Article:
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Monday 05 February 2018

About pimped shopping carts
and inventory drones

Retail’s Big Show, the yearly event that shows off the newest technologies in the retail branch, recently closed its doors in New York. Like in many branches, artificial intelligence plays an undeniable role when it comes to digital transformation of retail. Benjamin Thomas, Innovation Consultant, takes a look at three startups who reinvent shopping with the help of AI. Thanks to AI, distributors can completely change their way of working, from offering an improved customer experience to a new way of managing stock.

1.   Focal Systems: intelligent shopping carts

Shopping carts were used for the first time in the sixties and not much changed since then. Focal Systems, a startup, founded in 2015 by some Stanford graduates, wants to use AI (and more specifically image recognition) to give the carts some superpowers. The first step consists of adding a lateral camera that continuously films shopping shelves while customers are shopping. These images are analyzed, and algorithms detect if the shelves are sufficiently filled. If this isn’t the case, a message is sent to the staff to take action.

The startup takes it even further. With the newest concept, a camera that films the content, is added to the cart. Every time a customer drops something in the cart, the image is analyzed to determine the product. At the end, the customer only has to pay, nothing has to be scanned anymore. So, scans at the check-out counters aren’t necessary anymore. Amazon recently opened its first store without counters, but unlike Amazon’s concept, this one is quite cheap: a camera system is not expensive anymore thanks to the rise of smartphones. Moreover, you don’t have to reorganize the whole store.

2.   Vekia promises a beter stock management thanks to AI

Efficient stock management has always been a problem for distributors. How can you make sure that you always have enough items available to respond to the rising demand, without the risk to buy too much items that will not get sold? Since a few years, several instances investigate statistic models to minimize the huge costs that come with stock management. Vekia, a French startup, wants to help retailers with this optimization. The company offers a software solution that makes predictions and that is much more precise than other traditional methods.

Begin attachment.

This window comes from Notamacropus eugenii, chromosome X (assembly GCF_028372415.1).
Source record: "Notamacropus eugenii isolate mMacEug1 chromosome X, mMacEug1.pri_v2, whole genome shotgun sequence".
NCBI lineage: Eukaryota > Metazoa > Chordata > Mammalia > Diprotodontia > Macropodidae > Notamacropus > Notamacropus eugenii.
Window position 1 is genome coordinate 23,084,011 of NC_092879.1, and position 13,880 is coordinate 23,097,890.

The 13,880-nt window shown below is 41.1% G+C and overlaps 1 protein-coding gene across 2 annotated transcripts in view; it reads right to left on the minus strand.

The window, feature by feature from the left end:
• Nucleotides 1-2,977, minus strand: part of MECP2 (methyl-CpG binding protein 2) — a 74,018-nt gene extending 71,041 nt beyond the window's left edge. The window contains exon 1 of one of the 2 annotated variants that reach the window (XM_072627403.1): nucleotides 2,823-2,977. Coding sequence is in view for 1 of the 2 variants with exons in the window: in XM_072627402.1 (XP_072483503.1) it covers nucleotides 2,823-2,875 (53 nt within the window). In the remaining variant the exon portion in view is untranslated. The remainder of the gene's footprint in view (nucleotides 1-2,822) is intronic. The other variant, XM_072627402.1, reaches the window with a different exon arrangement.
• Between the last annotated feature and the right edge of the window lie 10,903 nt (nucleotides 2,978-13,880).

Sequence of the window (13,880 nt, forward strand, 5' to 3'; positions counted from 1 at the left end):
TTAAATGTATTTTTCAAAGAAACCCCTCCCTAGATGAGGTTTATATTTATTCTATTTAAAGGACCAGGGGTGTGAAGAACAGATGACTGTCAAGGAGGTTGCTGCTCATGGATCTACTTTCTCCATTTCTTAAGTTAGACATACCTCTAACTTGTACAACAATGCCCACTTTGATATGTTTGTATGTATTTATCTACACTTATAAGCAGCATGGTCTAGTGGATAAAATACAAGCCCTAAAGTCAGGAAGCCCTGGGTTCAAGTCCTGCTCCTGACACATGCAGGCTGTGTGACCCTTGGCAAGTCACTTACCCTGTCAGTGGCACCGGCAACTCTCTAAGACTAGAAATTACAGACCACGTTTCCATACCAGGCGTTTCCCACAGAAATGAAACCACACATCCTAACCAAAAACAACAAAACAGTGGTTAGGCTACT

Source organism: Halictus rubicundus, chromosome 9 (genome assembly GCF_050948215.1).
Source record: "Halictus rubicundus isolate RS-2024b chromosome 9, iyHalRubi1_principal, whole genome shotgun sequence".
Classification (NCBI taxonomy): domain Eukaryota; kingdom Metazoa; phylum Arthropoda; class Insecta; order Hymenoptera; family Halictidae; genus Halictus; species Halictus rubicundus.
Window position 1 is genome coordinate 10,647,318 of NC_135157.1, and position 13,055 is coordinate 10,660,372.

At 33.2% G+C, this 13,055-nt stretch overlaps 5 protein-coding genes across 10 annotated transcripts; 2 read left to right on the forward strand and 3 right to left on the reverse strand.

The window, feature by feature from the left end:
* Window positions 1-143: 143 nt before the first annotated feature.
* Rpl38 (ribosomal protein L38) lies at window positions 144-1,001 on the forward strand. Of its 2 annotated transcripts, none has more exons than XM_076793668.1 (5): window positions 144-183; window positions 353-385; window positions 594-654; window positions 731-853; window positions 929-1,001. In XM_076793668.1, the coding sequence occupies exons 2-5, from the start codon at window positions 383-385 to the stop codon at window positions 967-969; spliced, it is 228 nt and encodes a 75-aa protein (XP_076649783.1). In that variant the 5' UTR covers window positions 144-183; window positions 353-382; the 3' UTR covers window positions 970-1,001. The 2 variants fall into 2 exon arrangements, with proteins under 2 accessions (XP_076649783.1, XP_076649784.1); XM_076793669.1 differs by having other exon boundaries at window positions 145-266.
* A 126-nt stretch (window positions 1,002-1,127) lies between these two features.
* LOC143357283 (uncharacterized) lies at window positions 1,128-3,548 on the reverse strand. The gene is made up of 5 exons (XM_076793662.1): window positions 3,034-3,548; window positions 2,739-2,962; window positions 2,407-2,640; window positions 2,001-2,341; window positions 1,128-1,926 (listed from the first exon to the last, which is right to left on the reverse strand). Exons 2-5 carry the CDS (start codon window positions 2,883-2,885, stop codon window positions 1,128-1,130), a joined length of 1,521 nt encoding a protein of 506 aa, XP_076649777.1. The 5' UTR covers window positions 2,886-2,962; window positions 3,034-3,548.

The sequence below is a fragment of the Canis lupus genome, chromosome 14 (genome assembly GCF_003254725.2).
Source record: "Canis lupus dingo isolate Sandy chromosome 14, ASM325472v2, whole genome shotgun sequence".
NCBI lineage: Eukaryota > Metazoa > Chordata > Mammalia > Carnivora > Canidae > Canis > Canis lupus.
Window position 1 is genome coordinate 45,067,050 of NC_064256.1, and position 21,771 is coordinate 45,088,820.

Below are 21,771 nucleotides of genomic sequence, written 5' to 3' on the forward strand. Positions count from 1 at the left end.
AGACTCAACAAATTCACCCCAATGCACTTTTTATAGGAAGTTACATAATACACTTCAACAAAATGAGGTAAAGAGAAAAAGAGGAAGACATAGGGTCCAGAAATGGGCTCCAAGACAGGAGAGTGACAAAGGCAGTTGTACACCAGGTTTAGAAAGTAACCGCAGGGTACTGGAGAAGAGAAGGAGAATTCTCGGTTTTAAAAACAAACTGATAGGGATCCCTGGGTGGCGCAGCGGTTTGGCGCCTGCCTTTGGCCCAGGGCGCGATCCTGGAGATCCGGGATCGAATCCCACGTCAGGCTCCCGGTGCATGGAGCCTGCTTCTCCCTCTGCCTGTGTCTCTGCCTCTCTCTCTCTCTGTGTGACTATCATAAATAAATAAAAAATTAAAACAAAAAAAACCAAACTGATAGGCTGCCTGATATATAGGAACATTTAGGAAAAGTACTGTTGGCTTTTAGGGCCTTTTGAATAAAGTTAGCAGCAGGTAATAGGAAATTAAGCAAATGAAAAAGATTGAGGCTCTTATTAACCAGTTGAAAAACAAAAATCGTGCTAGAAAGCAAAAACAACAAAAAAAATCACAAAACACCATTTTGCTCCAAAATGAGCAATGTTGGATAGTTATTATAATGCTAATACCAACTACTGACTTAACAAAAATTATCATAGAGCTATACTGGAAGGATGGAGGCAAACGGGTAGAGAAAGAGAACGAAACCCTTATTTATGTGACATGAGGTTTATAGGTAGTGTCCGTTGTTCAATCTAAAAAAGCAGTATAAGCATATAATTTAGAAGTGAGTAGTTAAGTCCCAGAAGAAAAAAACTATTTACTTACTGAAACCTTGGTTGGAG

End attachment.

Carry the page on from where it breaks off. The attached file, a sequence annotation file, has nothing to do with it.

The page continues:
The advantage of Vekia? A team of real specialists regarding AI (this is not always the case for many startups that claim being experts in AI / Deep Learning / Machine Learning). The founder is Manuel Davy, a Cambridge University graduate. He worked at the CNRS (Centre National de la Recherche Scientifique) before he founded Vekia. Thanks to his expertise, his startup can feed the algorithms with data from various sources: the weather, social media, buying history, travel time to the store, etc. This increases significantly the precision of the indicators, so distributors can better manage demand changes. The startup, that already employs nearly 60 people, was present at the exhibition to increase its international notoriety.

3.   Scandit reinvents the barcode

If there is a domain everyone thinks about nothing can be improved anymore, it is barcode scanning. Barcodes are already used for many years at supermarket check-out counters through the famous barcode scanners, in stock management of large depots or to make package distribution a lot easier. But if you already tried to scan a QR code or a barcode, you will have noticed that it is not a very intuitive process and, in some cases, time-consuming. Scandit, founded by a team of researchers from the famous MIT and the ETH in Zürich, proves that there are still a lot of possibilities in this domain and that this technology, developed in the seventies, can get a second life.

By using advanced algorithms with image recognition, they have multiplied the power of the scanners through smartphones’ cameras. Multiple codes can be read at the same time, so an entire shelf can be scanned at once. A customer can thus check at the blink of an eye if products contain a specific ingredient (e.g. gluten). A shop assistant can also check if the prices mentioned are correct and if a product is still available. In a depot, an employee who searches for a specific package, can point his smartphone to the complete shelf and immediately find that package. This will help him to win a significant amount of time when preparing a package for delivery.

This startup doesn’t want to stop here. They are already collaborating with some other companies, like drone manufacturers. The drones will be equipped with a Scandit module, allowing it to make an inventory in an autonomous way in a record time.

Benjamin Thomas
SQLI

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